BY ANDY ENRIGHT
Perodua certainly think they've hit on a winning formula. Offering the LIDL attitude to car selling, the Malaysian company have been piling them high and selling them cheap for some time now and with no little success. If you expect modern manners and refinement from a Perodua Kelisa, you're liable to be slightly disappointed but there is a school of thought that reckons that the latest crop of modern superminis are just that little bit po-faced. The Kelisa might be cut from old school cloth, but it's certainly a lot of fun and the value proposition is interesting, to say the least.
Models Covered: 5dr hatchback, 989cc [EX, GXi. EZi, SE Pack]
For those of you looking to save the planet, it'll come as some reassurance that Perodua are past masters at recycling. The old Perodua Nippa was a reincarnated Daihatsu Mira and the Malaysians once again turned to Daihatsu when they needed a replacement citycar, the Kelisa being, in effect, a rebadged and rehashed Daihatsu Cuore. Introduced in 2002 at a knockdown price of £5,300, the Kelisa started winning friends straight from the get go although not enough for Perodua's liking, a price cut of over £300 on the entry level EX model sending it below £5,000. The range was facelifted in 2004, the restyle running to a redesigned rear end, bumper and a honeycomb grille as well as a few trim and equipment upgrades. What is more significant is that Britain's cheapest car got cheaper again - going down to £4,842 for the entry level model. In December 2005, Perodua announced SE packs for the Kelisa, which added an RDS radio/cassette player and reverse-park control to the specification of the EZi automatic and the GXi manual versions of the Kelisa. The range-topping EZi SE automatic model also comes with colour-keyed mirrors and exterior door handles.
What You Get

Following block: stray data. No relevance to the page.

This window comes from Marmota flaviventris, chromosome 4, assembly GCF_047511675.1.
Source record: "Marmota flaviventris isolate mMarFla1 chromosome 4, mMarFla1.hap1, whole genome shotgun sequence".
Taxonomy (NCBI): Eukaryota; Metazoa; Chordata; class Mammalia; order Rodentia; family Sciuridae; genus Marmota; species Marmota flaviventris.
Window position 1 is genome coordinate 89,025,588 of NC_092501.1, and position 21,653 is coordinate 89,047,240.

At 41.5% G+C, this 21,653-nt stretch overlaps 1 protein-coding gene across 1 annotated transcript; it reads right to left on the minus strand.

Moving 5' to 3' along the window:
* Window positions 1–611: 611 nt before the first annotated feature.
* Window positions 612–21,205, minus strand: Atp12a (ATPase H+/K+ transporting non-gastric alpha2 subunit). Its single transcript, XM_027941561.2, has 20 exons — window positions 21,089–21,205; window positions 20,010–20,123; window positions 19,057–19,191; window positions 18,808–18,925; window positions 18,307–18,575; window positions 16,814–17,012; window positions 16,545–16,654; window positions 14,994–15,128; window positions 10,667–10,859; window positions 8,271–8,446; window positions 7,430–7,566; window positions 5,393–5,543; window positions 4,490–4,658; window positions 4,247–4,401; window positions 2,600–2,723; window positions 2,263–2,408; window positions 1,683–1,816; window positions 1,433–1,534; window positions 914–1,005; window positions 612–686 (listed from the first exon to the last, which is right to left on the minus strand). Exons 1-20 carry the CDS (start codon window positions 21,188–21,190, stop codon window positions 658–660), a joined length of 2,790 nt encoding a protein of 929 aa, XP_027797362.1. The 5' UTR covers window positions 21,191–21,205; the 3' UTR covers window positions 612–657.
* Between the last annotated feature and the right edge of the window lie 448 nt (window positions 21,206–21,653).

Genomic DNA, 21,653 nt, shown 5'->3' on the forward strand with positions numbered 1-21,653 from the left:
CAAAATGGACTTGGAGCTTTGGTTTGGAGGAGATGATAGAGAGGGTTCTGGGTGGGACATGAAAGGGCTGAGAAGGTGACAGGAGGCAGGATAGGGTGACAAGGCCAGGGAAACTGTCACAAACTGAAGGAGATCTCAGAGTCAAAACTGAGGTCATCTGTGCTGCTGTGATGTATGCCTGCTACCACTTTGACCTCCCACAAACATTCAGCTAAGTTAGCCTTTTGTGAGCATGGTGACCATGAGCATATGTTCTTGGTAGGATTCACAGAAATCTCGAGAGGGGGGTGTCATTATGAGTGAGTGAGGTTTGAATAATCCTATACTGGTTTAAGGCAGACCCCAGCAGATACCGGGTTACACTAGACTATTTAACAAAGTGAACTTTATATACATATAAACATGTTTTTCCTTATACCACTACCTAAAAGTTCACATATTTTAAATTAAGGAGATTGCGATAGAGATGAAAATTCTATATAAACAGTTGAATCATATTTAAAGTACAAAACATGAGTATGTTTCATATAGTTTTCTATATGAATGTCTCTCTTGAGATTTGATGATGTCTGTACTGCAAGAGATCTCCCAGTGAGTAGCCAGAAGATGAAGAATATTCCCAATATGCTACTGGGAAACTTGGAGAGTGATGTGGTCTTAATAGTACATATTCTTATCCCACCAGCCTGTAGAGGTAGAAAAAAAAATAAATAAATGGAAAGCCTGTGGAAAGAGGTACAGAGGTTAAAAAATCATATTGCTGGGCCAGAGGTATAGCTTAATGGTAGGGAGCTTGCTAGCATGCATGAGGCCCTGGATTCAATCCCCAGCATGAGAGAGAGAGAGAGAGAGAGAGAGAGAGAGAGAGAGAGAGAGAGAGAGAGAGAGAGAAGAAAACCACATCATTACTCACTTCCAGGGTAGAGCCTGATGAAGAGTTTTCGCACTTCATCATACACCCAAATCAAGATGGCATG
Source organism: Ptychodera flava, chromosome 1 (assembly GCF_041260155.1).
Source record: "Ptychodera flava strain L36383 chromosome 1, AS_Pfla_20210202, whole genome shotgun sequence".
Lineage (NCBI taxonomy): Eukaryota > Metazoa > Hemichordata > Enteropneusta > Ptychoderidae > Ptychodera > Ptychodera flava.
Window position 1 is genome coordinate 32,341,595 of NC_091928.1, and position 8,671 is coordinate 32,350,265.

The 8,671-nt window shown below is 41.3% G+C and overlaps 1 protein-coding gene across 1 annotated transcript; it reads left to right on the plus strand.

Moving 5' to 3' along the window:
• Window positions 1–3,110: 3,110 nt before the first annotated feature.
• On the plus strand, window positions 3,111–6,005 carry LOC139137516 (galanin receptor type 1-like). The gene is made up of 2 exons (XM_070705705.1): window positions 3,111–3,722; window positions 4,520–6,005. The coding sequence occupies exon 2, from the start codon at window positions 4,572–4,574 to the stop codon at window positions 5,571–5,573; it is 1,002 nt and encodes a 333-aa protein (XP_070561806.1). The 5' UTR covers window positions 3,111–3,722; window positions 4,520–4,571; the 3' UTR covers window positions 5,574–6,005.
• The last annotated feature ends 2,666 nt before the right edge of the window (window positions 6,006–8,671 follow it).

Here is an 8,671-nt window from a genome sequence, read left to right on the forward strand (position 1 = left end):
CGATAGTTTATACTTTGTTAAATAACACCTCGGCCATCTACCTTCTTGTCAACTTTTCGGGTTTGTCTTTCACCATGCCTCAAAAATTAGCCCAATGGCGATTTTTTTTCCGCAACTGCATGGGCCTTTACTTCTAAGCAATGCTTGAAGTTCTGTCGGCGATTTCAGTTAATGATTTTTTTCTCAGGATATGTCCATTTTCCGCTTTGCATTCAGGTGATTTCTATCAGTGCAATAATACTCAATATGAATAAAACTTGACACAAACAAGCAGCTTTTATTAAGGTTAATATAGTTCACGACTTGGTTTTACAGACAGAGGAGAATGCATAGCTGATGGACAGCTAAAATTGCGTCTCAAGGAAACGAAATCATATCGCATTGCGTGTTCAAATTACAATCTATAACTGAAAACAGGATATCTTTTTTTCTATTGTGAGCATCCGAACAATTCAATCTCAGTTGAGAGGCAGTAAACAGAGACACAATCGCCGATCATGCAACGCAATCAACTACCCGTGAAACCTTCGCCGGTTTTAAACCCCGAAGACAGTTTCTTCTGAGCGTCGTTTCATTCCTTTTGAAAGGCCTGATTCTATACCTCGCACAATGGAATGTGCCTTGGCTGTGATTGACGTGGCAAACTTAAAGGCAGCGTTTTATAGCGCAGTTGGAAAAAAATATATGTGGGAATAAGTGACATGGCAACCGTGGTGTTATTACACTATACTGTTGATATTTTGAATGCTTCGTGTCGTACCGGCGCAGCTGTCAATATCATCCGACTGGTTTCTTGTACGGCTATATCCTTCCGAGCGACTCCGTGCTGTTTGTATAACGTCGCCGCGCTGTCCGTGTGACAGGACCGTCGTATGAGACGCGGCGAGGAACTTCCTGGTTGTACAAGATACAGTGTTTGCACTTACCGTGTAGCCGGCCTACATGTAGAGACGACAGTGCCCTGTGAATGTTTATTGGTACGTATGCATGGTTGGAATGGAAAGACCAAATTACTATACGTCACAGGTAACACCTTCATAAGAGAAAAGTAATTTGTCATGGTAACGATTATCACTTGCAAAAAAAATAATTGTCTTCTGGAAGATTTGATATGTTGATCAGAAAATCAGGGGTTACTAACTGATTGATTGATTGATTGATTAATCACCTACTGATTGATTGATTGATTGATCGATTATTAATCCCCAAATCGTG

The entry-level Kelisa EX gets Olympus upholstery with an option of metallic paint - although at £200, this represented nearly five per cent of the car's entire cost! Move up to the Kelisa GXi and you'll find improved upholstery plus protective side mouldings, while the range-topping Ezi automatic model came with all this and colour-keyed mirrors and exterior door handles. There's also a far wider range of colours available. The Kelisa is virtually as affordable as the car it originally replaced, the Nippa. This best-forgotten little runabout was notable only for the fact that at less than £5,000, it was the cheapest car you could buy in the UK. Not that this honour helped it much. Perodua had trouble shifting more than 1,500 units a year. The Kelisa just about retains the cheapest car title but it crucially also has the potential to appeal on criteria other than price. Yes, for much the same kind of cash as the Nippa, the Kelisa is a much better bet. Instead of being fundamentally based on a design (the Daihatsu Mira) which hailed back to the Eighties, its Cuore fundamentals mean it feels far more up to date. Or as up to date as a car based on something introduced in 1998 ever can be. All models came with the same 1.0-litre petrol engine and (unlike the Cuore) featured the same five-door bodyshape (no three-door option was offered). All also came fitted with twin front airbags, an engine immobiliser, power steering (crucial for a car like this) and a rear wash/wipe. Buyers who stretched to the GXi also got electric windows, central locking, metallic paint and cupholders. The automatic-only Ezi provided the full works in terms of equipment. Buying used as with buying new, the best advice, as with many cheap little cars, is to save your money and go for the entry-level model. To be frank, the quality of fit and finish, though adequate, is hardly of the best and plushing it up defeats the point to a certain extent. Careful design ensures that four adults can travel in reasonable comfort with adequate legroom and headroom, making even longer journeys viable. Wide-opening doors allow for easy access. You can even swallow a deceptively large amount of baggage should the need arise. Load volumes range from 155 litres VDA with the rear seats in place to 428 litres VDA with the bench folded. Unfortunately, a 50/50 split rear seat is not available.